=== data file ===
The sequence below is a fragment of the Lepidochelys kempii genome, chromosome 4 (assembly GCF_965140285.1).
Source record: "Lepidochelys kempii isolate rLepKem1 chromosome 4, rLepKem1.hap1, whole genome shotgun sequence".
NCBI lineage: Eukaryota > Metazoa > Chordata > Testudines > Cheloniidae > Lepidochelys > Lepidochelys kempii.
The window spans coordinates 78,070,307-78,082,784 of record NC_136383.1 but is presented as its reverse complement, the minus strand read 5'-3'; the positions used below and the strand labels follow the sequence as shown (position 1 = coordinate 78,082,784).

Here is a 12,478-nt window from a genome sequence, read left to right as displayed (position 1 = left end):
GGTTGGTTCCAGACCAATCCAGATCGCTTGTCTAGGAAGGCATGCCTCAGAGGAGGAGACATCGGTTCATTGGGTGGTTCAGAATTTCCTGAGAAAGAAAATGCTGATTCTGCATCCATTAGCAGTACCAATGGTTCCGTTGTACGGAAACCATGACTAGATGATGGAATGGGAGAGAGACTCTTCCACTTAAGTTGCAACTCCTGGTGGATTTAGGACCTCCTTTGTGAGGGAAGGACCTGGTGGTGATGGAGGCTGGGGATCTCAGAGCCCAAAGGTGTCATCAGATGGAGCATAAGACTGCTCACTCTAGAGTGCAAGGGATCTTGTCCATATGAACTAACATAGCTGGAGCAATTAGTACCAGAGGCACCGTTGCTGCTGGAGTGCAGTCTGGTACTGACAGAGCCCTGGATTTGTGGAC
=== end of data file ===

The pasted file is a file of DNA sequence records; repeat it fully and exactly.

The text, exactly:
The sequence below is a fragment of the Lepidochelys kempii genome, chromosome 4 (assembly GCF_965140285.1).
Source record: "Lepidochelys kempii isolate rLepKem1 chromosome 4, rLepKem1.hap1, whole genome shotgun sequence".
NCBI lineage: Eukaryota > Metazoa > Chordata > Testudines > Cheloniidae > Lepidochelys > Lepidochelys kempii.
The window spans coordinates 78,070,307-78,082,784 of record NC_136383.1 but is presented as its reverse complement, the minus strand read 5'-3'; the positions used below and the strand labels follow the sequence as shown (position 1 = coordinate 78,082,784).

Here is a 12,478-nt window from a genome sequence, read left to right as displayed (position 1 = left end):
GGTTGGTTCCAGACCAATCCAGATCGCTTGTCTAGGAAGGCATGCCTCAGAGGAGGAGACATCGGTTCATTGGGTGGTTCAGAATTTCCTGAGAAAGAAAATGCTGATTCTGCATCCATTAGCAGTACCAATGGTTCCGTTGTACGGAAACCATGACTAGATGATGGAATGGGAGAGAGACTCTTCCACTTAAGTTGCAACTCCTGGTGGATTTAGGACCTCCTTTGTGAGGGAAGGACCTGGTGGTGATGGAGGCTGGGGATCTCAGAGCCCAAAGGTGTCATCAGATGGAGCATAAGACTGCTCACTCTAGAGTGCAAGGGATCTTGTCCATATGAACTAACATAGCTGGAGCAATTAGTACCAGAGGCACCGTTGCTGCTGGAGTGCAGTCTGGTACTGACAGAGCCCTGGATTTGTGGAC